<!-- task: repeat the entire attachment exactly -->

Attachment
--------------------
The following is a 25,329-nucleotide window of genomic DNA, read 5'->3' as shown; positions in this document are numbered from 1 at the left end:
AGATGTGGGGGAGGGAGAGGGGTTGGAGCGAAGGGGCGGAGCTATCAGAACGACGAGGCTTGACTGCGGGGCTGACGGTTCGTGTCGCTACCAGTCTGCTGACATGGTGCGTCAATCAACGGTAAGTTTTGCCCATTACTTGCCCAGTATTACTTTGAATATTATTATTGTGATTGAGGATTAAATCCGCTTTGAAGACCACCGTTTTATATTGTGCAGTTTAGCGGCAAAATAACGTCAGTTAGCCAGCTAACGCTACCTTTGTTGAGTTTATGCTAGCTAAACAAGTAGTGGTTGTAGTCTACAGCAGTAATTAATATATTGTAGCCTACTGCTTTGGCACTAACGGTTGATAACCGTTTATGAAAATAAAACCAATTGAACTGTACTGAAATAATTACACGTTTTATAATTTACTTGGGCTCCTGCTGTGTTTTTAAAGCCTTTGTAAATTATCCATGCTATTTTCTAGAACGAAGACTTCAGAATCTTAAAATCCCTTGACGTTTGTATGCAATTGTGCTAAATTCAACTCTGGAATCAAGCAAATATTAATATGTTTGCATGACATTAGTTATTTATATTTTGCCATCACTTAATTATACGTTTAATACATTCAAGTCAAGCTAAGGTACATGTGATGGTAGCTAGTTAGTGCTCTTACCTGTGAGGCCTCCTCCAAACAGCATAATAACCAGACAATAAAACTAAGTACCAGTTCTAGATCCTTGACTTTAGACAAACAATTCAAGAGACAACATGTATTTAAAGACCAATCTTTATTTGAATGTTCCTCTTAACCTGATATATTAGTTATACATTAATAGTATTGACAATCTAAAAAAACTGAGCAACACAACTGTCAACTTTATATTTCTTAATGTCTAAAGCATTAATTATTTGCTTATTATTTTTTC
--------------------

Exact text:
The following is a 25,329-nucleotide window of genomic DNA, read 5'->3' as shown; positions in this document are numbered from 1 at the left end:
AGATGTGGGGGAGGGAGAGGGGTTGGAGCGAAGGGGCGGAGCTATCAGAACGACGAGGCTTGACTGCGGGGCTGACGGTTCGTGTCGCTACCAGTCTGCTGACATGGTGCGTCAATCAACGGTAAGTTTTGCCCATTACTTGCCCAGTATTACTTTGAATATTATTATTGTGATTGAGGATTAAATCCGCTTTGAAGACCACCGTTTTATATTGTGCAGTTTAGCGGCAAAATAACGTCAGTTAGCCAGCTAACGCTACCTTTGTTGAGTTTATGCTAGCTAAACAAGTAGTGGTTGTAGTCTACAGCAGTAATTAATATATTGTAGCCTACTGCTTTGGCACTAACGGTTGATAACCGTTTATGAAAATAAAACCAATTGAACTGTACTGAAATAATTACACGTTTTATAATTTACTTGGGCTCCTGCTGTGTTTTTAAAGCCTTTGTAAATTATCCATGCTATTTTCTAGAACGAAGACTTCAGAATCTTAAAATCCCTTGACGTTTGTATGCAATTGTGCTAAATTCAACTCTGGAATCAAGCAAATATTAATATGTTTGCATGACATTAGTTATTTATATTTTGCCATCACTTAATTATACGTTTAATACATTCAAGTCAAGCTAAGGTACATGTGATGGTAGCTAGTTAGTGCTCTTACCTGTGAGGCCTCCTCCAAACAGCATAATAACCAGACAATAAAACTAAGTACCAGTTCTAGATCCTTGACTTTAGACAAACAATTCAAGAGACAACATGTATTTAAAGACCAATCTTTATTTGAATGTTCCTCTTAACCTGATATATTAGTTATACATTAATAGTATTGACAATCTAAAAAAACTGAGCAACACAACTGTCAACTTTATATTTCTTAATGTCTAAAGCATTAATTATTTGCTTATTATTTTTTC